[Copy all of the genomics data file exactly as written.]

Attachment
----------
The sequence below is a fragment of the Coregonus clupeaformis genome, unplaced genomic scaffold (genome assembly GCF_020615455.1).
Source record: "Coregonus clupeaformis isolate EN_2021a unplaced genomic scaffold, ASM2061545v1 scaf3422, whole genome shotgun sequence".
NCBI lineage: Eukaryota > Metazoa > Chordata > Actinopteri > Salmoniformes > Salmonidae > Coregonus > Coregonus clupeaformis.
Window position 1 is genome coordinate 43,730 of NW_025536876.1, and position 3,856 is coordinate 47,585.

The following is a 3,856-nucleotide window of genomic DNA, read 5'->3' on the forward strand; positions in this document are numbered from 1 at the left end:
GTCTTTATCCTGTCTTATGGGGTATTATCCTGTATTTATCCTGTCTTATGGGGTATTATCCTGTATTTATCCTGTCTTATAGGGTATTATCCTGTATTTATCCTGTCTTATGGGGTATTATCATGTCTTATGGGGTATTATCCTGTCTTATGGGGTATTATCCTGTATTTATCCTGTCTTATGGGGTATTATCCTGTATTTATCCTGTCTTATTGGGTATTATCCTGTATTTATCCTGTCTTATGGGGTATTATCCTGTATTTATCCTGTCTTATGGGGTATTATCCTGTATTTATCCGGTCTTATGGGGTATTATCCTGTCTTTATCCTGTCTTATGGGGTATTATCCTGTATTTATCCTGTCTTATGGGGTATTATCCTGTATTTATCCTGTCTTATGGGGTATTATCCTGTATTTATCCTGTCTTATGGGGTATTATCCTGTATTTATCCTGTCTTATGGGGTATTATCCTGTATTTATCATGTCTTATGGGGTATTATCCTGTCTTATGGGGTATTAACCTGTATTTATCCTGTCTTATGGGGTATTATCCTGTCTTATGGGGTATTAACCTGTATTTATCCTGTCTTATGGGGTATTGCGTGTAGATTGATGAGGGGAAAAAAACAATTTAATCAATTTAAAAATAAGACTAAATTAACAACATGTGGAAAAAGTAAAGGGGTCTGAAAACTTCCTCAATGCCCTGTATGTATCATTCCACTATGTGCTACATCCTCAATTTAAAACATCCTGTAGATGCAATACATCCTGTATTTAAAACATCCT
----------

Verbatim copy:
The sequence below is a fragment of the Coregonus clupeaformis genome, unplaced genomic scaffold (genome assembly GCF_020615455.1).
Source record: "Coregonus clupeaformis isolate EN_2021a unplaced genomic scaffold, ASM2061545v1 scaf3422, whole genome shotgun sequence".
NCBI lineage: Eukaryota > Metazoa > Chordata > Actinopteri > Salmoniformes > Salmonidae > Coregonus > Coregonus clupeaformis.
Window position 1 is genome coordinate 43,730 of NW_025536876.1, and position 3,856 is coordinate 47,585.

The following is a 3,856-nucleotide window of genomic DNA, read 5'->3' on the forward strand; positions in this document are numbered from 1 at the left end:
GTCTTTATCCTGTCTTATGGGGTATTATCCTGTATTTATCCTGTCTTATGGGGTATTATCCTGTATTTATCCTGTCTTATAGGGTATTATCCTGTATTTATCCTGTCTTATGGGGTATTATCATGTCTTATGGGGTATTATCCTGTCTTATGGGGTATTATCCTGTATTTATCCTGTCTTATGGGGTATTATCCTGTATTTATCCTGTCTTATTGGGTATTATCCTGTATTTATCCTGTCTTATGGGGTATTATCCTGTATTTATCCTGTCTTATGGGGTATTATCCTGTATTTATCCGGTCTTATGGGGTATTATCCTGTCTTTATCCTGTCTTATGGGGTATTATCCTGTATTTATCCTGTCTTATGGGGTATTATCCTGTATTTATCCTGTCTTATGGGGTATTATCCTGTATTTATCCTGTCTTATGGGGTATTATCCTGTATTTATCCTGTCTTATGGGGTATTATCCTGTATTTATCATGTCTTATGGGGTATTATCCTGTCTTATGGGGTATTAACCTGTATTTATCCTGTCTTATGGGGTATTATCCTGTCTTATGGGGTATTAACCTGTATTTATCCTGTCTTATGGGGTATTGCGTGTAGATTGATGAGGGGAAAAAAACAATTTAATCAATTTAAAAATAAGACTAAATTAACAACATGTGGAAAAAGTAAAGGGGTCTGAAAACTTCCTCAATGCCCTGTATGTATCATTCCACTATGTGCTACATCCTCAATTTAAAACATCCTGTAGATGCAATACATCCTGTATTTAAAACATCCT